I, Dr. Erich Lattmann, born 11 December 1894, at Goslar, residing at Clausthal-Zellerfeld in the Harz, Goslarschestrasse 20, having been warned that I render myself liable to punishment if I make a false affidavit, do hereby declare on oath that my statements are the full truth and were made to be submitted in evidence to the Military Tribunal in the Palace of Justice at Nuernberg, Germany.

During the war, between 1 September 1939 and 31 October 1942, I was chief of Group III of the Generalquartiermeister that is, the Legal Group with the General for Special Missions attached to the CinC of the Army, and between 1 November 1942 and 2 May 1945, judge at the Reich Military Court.

I. In April 1941, Dr. Lehmann invited the three chiefs of the legal sections of the branches of the armed forces (Neumann, von Hammerstein, and Rudolphi) and me as the chief of the Legal Group of the Field Army to attend a conference.

We all realized that Dr. Lehmann was bitterly opposed to Hitler's demands and had done, and was still doing, all he could to thwart them. Accordingly, he did not content himself with giving us an account of the developments and the present position, but asked us to encourage the commanders in chief of the three branches of the armed forces to resist since they were the only ones in a position to bring about an improvement. He had the idea that the commanders in chief might make representations to Hitler. To this I replied that Brauchitsch was not likely to prevail on Hitler to change his mind, because relations between them were too strained, but I did think that Brauchitsch might couch the implementation order pursuant to the decree in such terms as virtually to defeat its original purpose.

What I had in mind was to couch the decree in such terms as to offer some loophole. This Dr. Lehmann promised me to do.

During the whole conference Dr. Lehmann's inner excitement was clearly visible. He was resolved to go the whole length and to obstruct the decree to the utmost. He quite openly sided with us against Keitel and Hitler and described the practical effects of the projected order with such a certainty as to inspire every one of us with the conviction and the will to act against it while there was time. What mattered to him was obviously this--he wanted either to make sure that the courts could function as before, i.e., according to the established law and procedure, or, if that was impossible, to keep them wholly out of responsibility.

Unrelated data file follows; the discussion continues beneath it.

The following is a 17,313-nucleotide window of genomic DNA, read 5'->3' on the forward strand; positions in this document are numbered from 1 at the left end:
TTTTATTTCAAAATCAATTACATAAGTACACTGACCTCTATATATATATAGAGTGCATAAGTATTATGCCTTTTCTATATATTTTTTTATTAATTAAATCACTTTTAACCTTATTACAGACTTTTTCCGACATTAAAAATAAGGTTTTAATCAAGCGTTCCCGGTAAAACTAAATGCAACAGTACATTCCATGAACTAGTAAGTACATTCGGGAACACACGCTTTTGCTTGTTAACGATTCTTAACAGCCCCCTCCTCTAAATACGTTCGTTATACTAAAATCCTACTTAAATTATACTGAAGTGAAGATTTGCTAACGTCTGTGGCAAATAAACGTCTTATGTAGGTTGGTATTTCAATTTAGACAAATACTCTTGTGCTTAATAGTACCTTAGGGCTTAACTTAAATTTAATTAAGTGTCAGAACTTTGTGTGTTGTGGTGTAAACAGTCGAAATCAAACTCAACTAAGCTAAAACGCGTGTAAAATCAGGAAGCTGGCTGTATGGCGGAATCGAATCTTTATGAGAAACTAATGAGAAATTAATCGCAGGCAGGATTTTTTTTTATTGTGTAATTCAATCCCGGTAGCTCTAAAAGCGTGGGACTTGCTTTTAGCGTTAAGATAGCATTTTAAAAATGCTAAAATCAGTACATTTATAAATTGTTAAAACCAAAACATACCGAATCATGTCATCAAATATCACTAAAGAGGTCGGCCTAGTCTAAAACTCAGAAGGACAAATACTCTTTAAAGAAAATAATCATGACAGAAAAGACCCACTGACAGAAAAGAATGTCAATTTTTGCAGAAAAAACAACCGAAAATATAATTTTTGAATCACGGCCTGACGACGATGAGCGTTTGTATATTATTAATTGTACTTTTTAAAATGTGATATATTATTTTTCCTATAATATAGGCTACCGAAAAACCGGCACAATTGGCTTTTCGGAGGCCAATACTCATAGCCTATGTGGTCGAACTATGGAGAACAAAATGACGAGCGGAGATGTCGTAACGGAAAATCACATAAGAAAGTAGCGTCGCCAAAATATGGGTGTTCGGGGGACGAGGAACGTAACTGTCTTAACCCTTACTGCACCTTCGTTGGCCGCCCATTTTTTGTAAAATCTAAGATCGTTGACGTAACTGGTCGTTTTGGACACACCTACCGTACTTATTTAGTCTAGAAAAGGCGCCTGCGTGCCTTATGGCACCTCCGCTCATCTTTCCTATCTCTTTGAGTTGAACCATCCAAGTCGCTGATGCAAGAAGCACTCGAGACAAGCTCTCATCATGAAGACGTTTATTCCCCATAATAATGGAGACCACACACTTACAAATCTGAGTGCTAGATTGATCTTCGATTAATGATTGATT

Subsequently Dr. Lehmann briefly touched upon another order which dealt with the treatment of the commissars. He mentioned that Keitel had pointed out to him in this connection that this was no business of the legal department since it was a command matter, not one of the administration of law. He accordingly asked us not to concern ourselves with this matter. Needless to say he flatly rejected the idea just as we did.

II. In May 1941, Dr. Lehmann invited the chiefs of the legal sections and me to visit him several times. He again mentioned that he was concerned with the administration of armed forces law in general. For this reason he had worked a clause into the "Barbarossa" decree to the effect that the troops were forbidden to get rid of unwanted matters by passing them on to the rear echelons and to delegate them, after the introduction of military jurisdiction to the courts which would then be held responsible for the judgment which, in the absence of any evidence, could only be an acquittal. It was therefore up to the troops to decide what had to be done with the offender. That, of course, could only be done after having heard the offender. However, Lehmann said he opposed the idea of making the courts into tools of the fight. Courts must remain courts. There must be a clear distinction between the responsibilities.

As regards the abolition of mandatory prosecution, Dr. Lehmann pointed out that the prohibition had been relaxed in that every judicial authority was entitled to examine whether the maintenance of discipline called for judicial action. This offered a possibility actually to punish real excesses.

III. Subsequently I informed Dr. Lehmann about the implementation orders of theCommander in Chief of the Army pursuant to the "Barbarossa" decree. In essence, they amounted to this:

a. In dealing with punishable offenses committed by enemy civilians, every arbitrary action was prohibited. This put a bar on all encroachments and arbitrary actions.

b. As regards punishable offenses committed by soldiers against indigenous inhabitants, it was pointed out that excesses must be prevented right from the beginning and that no slackening of discipline must be allowed to occur, as had been the case in the previous campaigns.

The implementation orders changed the intention of the decree into its reverse, because on the one hand indigenous inhabitants were to be judged only by the gravity of their offense, whereas on the other hand the mandatory prosecution was represented as the normal procedure. That was how things worked out in practice. Of this I informed Dr. Lehmann. He approved the directives of the Commander in Chief of the Army. Subsequently, in July 1941, in agreement with me, Dr. Lehmann was in the area of the Army Group South and also visited the 17th [Army] and 1st Panzer Army. Staying with me, after his tour, he reported to me that things worked out as we had thought they would. In other words, he agreed to a Hitler order of which he had been a coauthor being practically reversed. This, more clearly than anything else, showed Dr. Lehmann's true attitude. One has to realize what it means if the chief of the Legal Department in the OKW personally and quite openly urges the judges, unknown to him, to do the contrary of what Hitler had ordered.

Dr. Lehmann never made any comments on the Commissar Order, nor did we discuss it later on. The order did not concern us.

Clausthal-Zellerfeld, 15 May 1948.
[Signed] Dr. Erich Lattmann.